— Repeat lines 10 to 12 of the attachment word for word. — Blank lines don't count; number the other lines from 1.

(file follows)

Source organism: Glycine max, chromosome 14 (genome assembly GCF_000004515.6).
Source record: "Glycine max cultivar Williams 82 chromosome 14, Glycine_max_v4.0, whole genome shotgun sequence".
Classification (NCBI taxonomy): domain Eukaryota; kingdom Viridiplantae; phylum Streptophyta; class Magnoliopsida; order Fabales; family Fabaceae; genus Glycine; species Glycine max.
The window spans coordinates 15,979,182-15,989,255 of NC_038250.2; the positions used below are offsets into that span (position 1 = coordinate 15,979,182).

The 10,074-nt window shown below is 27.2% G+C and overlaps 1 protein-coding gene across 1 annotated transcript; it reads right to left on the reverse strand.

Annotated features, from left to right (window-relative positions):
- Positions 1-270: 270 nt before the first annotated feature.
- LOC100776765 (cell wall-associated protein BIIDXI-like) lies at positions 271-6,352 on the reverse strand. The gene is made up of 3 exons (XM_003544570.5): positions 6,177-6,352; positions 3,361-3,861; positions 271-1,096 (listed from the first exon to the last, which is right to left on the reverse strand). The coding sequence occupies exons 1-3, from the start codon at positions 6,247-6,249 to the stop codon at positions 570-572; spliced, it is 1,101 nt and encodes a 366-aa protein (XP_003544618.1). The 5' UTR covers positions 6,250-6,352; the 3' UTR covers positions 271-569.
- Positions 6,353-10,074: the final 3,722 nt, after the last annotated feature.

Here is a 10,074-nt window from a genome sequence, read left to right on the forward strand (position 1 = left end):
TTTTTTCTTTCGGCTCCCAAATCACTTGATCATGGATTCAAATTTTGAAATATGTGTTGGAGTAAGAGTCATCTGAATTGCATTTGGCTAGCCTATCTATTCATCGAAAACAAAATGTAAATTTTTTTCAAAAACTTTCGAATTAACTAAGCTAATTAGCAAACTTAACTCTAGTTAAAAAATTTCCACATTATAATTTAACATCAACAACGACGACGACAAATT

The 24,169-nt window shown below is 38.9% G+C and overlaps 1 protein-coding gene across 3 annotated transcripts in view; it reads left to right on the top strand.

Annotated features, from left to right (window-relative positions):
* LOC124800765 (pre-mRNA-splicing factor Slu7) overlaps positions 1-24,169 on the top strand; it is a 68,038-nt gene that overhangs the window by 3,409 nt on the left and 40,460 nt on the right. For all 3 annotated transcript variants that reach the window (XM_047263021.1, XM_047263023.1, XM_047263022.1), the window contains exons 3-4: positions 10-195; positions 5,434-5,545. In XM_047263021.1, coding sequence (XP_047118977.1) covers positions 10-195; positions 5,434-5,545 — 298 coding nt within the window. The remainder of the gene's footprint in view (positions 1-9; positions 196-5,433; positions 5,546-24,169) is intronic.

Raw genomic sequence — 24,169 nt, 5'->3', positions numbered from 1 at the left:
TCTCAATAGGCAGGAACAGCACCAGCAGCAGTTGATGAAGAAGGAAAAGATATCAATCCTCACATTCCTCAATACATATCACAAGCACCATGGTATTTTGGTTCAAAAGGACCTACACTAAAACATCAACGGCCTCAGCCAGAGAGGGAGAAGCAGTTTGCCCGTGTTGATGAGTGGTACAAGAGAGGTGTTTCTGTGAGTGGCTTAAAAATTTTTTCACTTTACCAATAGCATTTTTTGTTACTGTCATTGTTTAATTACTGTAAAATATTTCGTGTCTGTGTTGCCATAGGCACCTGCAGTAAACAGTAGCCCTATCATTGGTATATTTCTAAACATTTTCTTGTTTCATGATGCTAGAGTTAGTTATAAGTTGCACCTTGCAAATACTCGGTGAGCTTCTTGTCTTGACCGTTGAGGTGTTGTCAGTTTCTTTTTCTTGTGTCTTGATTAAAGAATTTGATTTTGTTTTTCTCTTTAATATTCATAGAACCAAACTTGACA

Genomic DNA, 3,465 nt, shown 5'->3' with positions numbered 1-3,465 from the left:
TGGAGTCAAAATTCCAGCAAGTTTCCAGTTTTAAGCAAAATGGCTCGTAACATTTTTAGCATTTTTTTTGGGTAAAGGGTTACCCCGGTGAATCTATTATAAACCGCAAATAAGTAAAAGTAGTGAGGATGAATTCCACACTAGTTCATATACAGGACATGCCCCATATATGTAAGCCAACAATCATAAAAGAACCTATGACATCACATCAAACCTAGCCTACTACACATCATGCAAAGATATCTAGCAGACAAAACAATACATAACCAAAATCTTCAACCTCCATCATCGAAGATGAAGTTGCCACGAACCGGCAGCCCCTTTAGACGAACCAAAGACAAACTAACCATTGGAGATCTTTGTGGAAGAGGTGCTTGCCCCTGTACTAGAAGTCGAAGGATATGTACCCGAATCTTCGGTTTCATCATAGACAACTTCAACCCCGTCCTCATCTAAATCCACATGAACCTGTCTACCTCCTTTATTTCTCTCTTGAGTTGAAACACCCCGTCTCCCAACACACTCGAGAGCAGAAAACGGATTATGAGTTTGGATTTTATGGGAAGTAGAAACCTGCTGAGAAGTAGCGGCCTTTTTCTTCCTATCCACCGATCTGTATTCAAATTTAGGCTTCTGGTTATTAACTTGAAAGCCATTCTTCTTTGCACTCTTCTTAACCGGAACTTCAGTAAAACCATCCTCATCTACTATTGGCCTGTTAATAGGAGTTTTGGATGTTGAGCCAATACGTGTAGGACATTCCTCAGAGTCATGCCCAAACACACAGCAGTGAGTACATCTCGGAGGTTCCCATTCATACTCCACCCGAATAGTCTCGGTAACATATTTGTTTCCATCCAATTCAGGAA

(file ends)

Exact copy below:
Here is a 10,074-nt window from a genome sequence, read left to right on the forward strand (position 1 = left end):
TTTTTTCTTTCGGCTCCCAAATCACTTGATCATGGATTCAAATTTTGAAATATGTGTTGGAGTAAGAGTCATCTGAATTGCATTTGGCTAGCCTATCTATTCATCGAAAACAAAATGTAAATTTTTTTCAAAAACTTTCGAATTAACTAAGCTAATTAGCAAACTTAACTCTAGTTAAAAAATTTCCACATTATAATTTAACATCAACAACGACGACGACAAATT

The 24,169-nt window shown below is 38.9% G+C and overlaps 1 protein-coding gene across 3 annotated transcripts in view; it reads left to right on the top strand.